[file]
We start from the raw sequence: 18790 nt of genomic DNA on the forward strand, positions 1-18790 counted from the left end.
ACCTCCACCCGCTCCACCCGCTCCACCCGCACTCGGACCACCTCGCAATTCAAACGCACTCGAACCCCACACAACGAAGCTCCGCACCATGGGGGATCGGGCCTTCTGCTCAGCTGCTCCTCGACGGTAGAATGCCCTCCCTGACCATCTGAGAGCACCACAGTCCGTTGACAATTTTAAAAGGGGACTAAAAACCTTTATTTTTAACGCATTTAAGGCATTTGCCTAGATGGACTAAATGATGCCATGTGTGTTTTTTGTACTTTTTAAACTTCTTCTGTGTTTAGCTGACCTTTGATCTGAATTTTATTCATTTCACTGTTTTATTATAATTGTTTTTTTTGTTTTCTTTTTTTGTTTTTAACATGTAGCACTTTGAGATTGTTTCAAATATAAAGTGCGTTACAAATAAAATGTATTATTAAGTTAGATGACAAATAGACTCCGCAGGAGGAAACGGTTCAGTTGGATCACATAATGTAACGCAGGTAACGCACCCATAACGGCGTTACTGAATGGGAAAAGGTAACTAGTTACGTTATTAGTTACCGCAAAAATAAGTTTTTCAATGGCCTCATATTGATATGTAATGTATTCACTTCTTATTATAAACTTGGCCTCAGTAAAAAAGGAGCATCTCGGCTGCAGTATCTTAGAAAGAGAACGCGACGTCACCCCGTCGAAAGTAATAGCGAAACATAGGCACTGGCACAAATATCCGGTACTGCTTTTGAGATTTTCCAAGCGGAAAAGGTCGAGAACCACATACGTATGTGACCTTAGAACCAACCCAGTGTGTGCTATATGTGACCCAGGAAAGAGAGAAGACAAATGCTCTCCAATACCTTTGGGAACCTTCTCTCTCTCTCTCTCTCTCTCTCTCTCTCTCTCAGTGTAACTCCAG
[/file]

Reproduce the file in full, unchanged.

We start from the raw sequence: 18790 nt of genomic DNA on the forward strand, positions 1-18790 counted from the left end.
ACCTCCACCCGCTCCACCCGCTCCACCCGCACTCGGACCACCTCGCAATTCAAACGCACTCGAACCCCACACAACGAAGCTCCGCACCATGGGGGATCGGGCCTTCTGCTCAGCTGCTCCTCGACGGTAGAATGCCCTCCCTGACCATCTGAGAGCACCACAGTCCGTTGACAATTTTAAAAGGGGACTAAAAACCTTTATTTTTAACGCATTTAAGGCATTTGCCTAGATGGACTAAATGATGCCATGTGTGTTTTTTGTACTTTTTAAACTTCTTCTGTGTTTAGCTGACCTTTGATCTGAATTTTATTCATTTCACTGTTTTATTATAATTGTTTTTTTTGTTTTCTTTTTTTGTTTTTAACATGTAGCACTTTGAGATTGTTTCAAATATAAAGTGCGTTACAAATAAAATGTATTATTAAGTTAGATGACAAATAGACTCCGCAGGAGGAAACGGTTCAGTTGGATCACATAATGTAACGCAGGTAACGCACCCATAACGGCGTTACTGAATGGGAAAAGGTAACTAGTTACGTTATTAGTTACCGCAAAAATAAGTTTTTCAATGGCCTCATATTGATATGTAATGTATTCACTTCTTATTATAAACTTGGCCTCAGTAAAAAAGGAGCATCTCGGCTGCAGTATCTTAGAAAGAGAACGCGACGTCACCCCGTCGAAAGTAATAGCGAAACATAGGCACTGGCACAAATATCCGGTACTGCTTTTGAGATTTTCCAAGCGGAAAAGGTCGAGAACCACATACGTATGTGACCTTAGAACCAACCCAGTGTGTGCTATATGTGACCCAGGAAAGAGAGAAGACAAATGCTCTCCAATACCTTTGGGAACCTTCTCTCTCTCTCTCTCTCTCTCTCTCTCTCTCTCAGTGTAACTCCAG